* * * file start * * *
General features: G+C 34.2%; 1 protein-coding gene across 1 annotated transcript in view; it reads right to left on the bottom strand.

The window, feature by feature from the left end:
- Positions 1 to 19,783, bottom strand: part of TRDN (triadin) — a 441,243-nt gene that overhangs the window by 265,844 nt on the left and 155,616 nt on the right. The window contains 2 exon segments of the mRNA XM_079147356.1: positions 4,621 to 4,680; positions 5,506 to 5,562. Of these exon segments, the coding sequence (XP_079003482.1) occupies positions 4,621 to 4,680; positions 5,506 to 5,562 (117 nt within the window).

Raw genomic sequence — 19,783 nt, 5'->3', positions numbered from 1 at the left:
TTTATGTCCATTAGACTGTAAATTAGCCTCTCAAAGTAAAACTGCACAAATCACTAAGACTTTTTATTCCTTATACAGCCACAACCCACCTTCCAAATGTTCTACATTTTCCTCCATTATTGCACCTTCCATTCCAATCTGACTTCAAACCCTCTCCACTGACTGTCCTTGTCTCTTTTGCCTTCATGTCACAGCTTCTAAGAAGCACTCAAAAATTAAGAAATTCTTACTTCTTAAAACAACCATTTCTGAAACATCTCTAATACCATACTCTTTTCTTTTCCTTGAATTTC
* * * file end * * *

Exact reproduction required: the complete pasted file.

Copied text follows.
General features: G+C 34.2%; 1 protein-coding gene across 1 annotated transcript in view; it reads right to left on the bottom strand.

The window, feature by feature from the left end:
- Positions 1 to 19,783, bottom strand: part of TRDN (triadin) — a 441,243-nt gene that overhangs the window by 265,844 nt on the left and 155,616 nt on the right. The window contains 2 exon segments of the mRNA XM_079147356.1: positions 4,621 to 4,680; positions 5,506 to 5,562. Of these exon segments, the coding sequence (XP_079003482.1) occupies positions 4,621 to 4,680; positions 5,506 to 5,562 (117 nt within the window).

Raw genomic sequence — 19,783 nt, 5'->3', positions numbered from 1 at the left:
TTTATGTCCATTAGACTGTAAATTAGCCTCTCAAAGTAAAACTGCACAAATCACTAAGACTTTTTATTCCTTATACAGCCACAACCCACCTTCCAAATGTTCTACATTTTCCTCCATTATTGCACCTTCCATTCCAATCTGACTTCAAACCCTCTCCACTGACTGTCCTTGTCTCTTTTGCCTTCATGTCACAGCTTCTAAGAAGCACTCAAAAATTAAGAAATTCTTACTTCTTAAAACAACCATTTCTGAAACATCTCTAATACCATACTCTTTTCTTTTCCTTGAATTTC